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Articles in Sub-Saharan Africa

GeoCurrents Summer Vacation

By Martin W. Lewis | June 10, 2014 | 3 Comments

Dear Readers,
I am sorry to say that GeoCurrents will be taking its annual summer vacation for the next five or six weeks. During this time, several guest posts may be run, but I will not be contributing any posts myself. For the next two weeks, my attention will be focused on grading papers and examinations and on finishing the book manuscript …

Does the Boko Haram Insurgency Stem from Environmental Degradation and Climate Change?

By Martin W. Lewis | June 5, 2014 | 4 Comments

Several attempts to explain the extreme violence of Boko Haram in northeastern Nigeria focus on resource scarcity, overpopulation, environmental degradation, and especially climate change. A recent article in The Guardian, for example, claims that:
Instability in Nigeria … has been growing steadily over the last decade — and one reason is climate change. In 2009, a UK Department for International Development …

Is Poverty the Root Cause of Boko Haram Violence?

By Martin W. Lewis | June 2, 2014 | 13 Comments

The notion that poverty is the main cause of terrorism and insurgency is one of the most contentious ideas in global security studies. Those on the left tend to emphasize the connection between violence and the lack of development, while those on the right tend to deny or at least minimize it.
In recent weeks, this debate has turned to the …

Dark Areas on the Earth at Night Map

By Martin W. Lewis | May 17, 2014 | 8 Comments

As is well known, North Korea is a dark land when viewed from space at night, quite in contrast to well-illuminated South Korea. In the Google EarthBuilder detail posted here, the discrepancy between the two countries is extreme. In the North, Pyongyang is the only sizable bright spot, and it is dwarfed by many regional South Korean, Chinese, and Japanese …

Casamance – harmonious name, discordant reality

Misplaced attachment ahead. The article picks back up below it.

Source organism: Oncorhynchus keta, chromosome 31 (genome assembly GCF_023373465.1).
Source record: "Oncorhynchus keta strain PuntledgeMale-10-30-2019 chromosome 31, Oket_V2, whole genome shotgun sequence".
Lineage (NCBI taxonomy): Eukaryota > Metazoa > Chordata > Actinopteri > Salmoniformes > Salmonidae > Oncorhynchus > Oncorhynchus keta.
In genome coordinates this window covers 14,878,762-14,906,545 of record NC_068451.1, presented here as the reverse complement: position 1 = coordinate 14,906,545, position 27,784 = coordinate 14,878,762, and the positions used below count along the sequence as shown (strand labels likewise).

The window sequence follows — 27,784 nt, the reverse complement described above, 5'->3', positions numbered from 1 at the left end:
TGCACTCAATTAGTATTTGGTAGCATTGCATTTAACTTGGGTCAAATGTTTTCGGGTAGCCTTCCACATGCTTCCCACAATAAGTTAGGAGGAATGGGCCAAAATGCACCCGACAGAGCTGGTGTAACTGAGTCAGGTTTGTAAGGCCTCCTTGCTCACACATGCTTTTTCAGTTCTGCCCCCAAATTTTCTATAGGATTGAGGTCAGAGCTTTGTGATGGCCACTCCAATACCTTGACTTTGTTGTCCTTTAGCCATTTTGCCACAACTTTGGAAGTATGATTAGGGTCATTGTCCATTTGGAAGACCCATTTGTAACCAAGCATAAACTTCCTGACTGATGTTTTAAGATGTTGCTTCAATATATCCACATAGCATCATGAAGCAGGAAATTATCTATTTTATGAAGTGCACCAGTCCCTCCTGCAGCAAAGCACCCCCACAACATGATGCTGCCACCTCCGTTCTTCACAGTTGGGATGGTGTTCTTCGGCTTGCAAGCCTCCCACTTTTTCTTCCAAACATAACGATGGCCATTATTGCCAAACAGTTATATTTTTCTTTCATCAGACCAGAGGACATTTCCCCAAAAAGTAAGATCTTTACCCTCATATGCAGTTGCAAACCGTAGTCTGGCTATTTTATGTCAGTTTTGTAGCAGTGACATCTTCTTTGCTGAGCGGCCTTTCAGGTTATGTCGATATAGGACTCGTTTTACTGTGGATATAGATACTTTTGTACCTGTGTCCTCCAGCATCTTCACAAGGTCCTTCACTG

By Claire Negiar | February 26, 2014 | One Comment

The Casamance has long been a region in limbo, caught between worlds: today trapped between Senegal and The Gambia, it was subject to both French and Portuguese colonial efforts before the border was negotiated in 1888 between the French colony of Senegal and Portuguese Guinea (now Guinea-Bissau) to the south. The settlement resulted in Portugal losing possession of the Casamance, which was at the time the commercial hub of its colony.

Religious Change and Tension in Ethiopia

By Martin W. Lewis | June 21, 2013 | 7 Comments

Ethiopia is currently undergoing a religious transformation that could be of major significance for the rapidly growing country of 91 million people. For centuries the territory that now constitutes the Federal Democratic Republic of Ethiopia was divided between an Ethiopian Orthodox Christian core (with a Jewish minority), a Sunni Muslim zone in the east, and an animist/indigenous-faith area in the …

The Paradoxes of Ethiopia’s Dam-Building Boom

By Martin W. Lewis | June 6, 2013 |

The Wikipedia article on Dams and Hydropower in Ethiopia claims that “Ethiopia considers itself the powerhouse of Africa due to its high hydropower potential.” But while Ethiopia’s hydropower resources are indeed impressive, they are dwarfed by those of DR Congo, as the Congo River alone is said to account for as much as 13 percent of total global hydroelectric potential. …

Egyptian Protests, Ethiopian Dams, and the Hydropolitics of the Nile Basin

By Martin W. Lewis | June 4, 2013 | 12 Comments